Hello Hank!

I just have your set tonemapped in Phtmx with slightly differencing settings.
The stonework is a bit lighter.
If you like: you can download the settings from my server - http://www.klausesser.de/Hank1_2_3.xmp.zip

best, Klaus


Last edited by klausesser on Mon Jan 07, 2008 1:16 pm, edited 1 time in total.
Simplicity is the keynote of all true elegance. Coco Chanel

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by hankkarl » Mon Jan 07, 2008 5:45 pm

Hi Klaus,

This is why I call it photographic art. There are two different moods in the two versions, I like a darker mood because the statue is of a woman weeping.

The statue is dedicated to the mothers of all the American soldiers who died in our revolutionary war. Its located in an Episcopal Church in Valley Forge, where General George Washington had a winter camp.

But this was just an example of when HDR helps an image, and I don't think you could get either version from layering and masking. Besides, it was just a snapshot that was handheld (luckily, I did take three bracketed exposures.)

BTW, did you do any sharpening? Your version seems sharper than mine.

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by John_Sauter » Tue Jan 08, 2008 3:54 am

hankkarl wrote:Attached are three images bracketed by 2 EV, and a tone-mapped result. Notice that it looks "fake" in that a photographer's mind knows that some areas should be darker and some areas should be blown out.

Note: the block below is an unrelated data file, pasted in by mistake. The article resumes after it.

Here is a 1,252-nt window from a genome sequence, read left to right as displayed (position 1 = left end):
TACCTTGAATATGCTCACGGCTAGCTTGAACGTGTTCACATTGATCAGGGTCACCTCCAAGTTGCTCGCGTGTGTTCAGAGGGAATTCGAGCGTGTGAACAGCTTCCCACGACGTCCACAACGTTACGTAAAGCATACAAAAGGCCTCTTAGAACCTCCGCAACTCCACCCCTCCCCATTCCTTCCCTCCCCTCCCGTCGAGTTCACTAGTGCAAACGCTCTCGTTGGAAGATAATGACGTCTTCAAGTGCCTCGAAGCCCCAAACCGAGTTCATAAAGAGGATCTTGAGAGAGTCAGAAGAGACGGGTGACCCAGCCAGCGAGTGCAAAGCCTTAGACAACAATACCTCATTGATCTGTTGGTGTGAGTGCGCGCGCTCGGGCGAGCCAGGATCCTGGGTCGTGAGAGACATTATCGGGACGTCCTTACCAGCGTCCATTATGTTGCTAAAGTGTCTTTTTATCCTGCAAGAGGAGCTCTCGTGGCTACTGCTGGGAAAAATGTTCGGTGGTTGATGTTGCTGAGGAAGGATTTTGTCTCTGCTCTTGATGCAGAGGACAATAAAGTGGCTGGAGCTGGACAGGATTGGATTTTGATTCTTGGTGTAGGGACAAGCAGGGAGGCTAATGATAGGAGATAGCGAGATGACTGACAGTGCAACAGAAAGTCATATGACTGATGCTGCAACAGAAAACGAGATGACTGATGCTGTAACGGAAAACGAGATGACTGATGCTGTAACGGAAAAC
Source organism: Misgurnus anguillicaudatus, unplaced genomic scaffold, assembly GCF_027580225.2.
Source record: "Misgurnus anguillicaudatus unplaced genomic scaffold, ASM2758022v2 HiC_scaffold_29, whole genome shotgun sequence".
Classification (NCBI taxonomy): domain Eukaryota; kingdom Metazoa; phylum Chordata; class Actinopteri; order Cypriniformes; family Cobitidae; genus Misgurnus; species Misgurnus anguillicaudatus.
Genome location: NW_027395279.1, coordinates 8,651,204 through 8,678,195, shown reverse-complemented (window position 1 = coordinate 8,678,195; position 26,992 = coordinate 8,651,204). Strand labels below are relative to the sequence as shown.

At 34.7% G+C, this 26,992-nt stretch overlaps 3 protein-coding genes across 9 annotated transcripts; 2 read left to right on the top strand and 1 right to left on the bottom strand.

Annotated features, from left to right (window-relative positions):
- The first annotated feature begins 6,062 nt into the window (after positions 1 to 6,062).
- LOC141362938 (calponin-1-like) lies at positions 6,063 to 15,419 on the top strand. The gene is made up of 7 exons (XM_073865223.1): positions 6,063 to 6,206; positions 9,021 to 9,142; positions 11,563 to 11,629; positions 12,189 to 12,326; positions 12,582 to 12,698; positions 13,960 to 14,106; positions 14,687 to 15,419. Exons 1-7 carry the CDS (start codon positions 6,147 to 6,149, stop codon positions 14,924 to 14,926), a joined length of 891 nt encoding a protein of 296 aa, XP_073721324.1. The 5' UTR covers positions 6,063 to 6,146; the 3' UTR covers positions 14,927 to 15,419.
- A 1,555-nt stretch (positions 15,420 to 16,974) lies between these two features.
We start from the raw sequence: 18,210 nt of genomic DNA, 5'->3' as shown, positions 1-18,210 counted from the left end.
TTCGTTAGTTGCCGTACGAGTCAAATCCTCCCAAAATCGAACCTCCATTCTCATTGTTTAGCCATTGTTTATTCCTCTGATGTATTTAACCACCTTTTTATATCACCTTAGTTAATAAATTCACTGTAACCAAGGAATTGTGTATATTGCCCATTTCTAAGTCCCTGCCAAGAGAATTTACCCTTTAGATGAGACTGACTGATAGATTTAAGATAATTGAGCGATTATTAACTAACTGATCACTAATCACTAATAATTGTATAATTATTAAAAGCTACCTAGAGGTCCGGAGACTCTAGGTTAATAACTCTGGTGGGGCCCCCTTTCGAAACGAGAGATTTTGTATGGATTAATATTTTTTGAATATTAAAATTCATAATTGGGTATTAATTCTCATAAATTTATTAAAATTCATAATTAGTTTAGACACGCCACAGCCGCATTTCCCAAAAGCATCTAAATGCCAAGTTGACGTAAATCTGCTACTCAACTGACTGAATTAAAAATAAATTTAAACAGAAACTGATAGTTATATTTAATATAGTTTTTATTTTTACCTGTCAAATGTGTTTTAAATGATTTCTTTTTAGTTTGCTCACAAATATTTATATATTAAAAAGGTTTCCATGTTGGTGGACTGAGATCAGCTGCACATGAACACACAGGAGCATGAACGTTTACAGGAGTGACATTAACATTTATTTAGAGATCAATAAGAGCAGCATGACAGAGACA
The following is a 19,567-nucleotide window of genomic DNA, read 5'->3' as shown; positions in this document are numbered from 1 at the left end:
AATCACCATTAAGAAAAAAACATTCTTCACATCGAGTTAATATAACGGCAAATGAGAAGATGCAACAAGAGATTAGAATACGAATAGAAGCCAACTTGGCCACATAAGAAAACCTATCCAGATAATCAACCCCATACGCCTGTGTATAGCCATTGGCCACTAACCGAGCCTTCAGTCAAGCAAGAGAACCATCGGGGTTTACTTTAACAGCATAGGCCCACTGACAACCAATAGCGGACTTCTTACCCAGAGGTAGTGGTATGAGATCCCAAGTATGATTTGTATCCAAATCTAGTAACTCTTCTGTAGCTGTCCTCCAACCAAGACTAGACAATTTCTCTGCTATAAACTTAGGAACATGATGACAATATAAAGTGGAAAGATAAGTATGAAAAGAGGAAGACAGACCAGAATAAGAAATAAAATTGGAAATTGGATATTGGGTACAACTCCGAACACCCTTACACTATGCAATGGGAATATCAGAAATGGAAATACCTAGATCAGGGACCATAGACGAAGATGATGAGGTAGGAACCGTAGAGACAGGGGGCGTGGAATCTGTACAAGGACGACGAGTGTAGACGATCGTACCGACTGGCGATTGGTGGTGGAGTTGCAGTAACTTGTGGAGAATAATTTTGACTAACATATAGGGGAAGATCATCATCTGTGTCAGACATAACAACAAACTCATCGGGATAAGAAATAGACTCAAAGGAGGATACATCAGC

Here is my contribution. I constructed this image from the three provided by loading them as layers, setting the layer mask to fully opaque for the middle image and fully transparent for the bright and dark images, then painting opaqueness into the the bright and dark images. The blended image does not match the tone-mapped result, but it improves upon the middle image by using the bright image to bring up the shadows, and the dark to tone down the highlights.

I have also put the picture in Gimp and Postscript format on my web site: http://www.systemeyescomputerstore.com/Pictures/tone_mapping/. This version shows the layering and the layer masks. It also includes the tone-mapped version as an invisible layer. Toggle it to compare.



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by hankkarl » Tue Jan 08, 2008 3:19 pm

Again, this is photographic art, and there is no right answer. And you have to look at all three verisions to see the differences. I find its easier to show each picture in its own tab, and alternate between them. But I will show all three images in this post.

Note the luminance of the trees.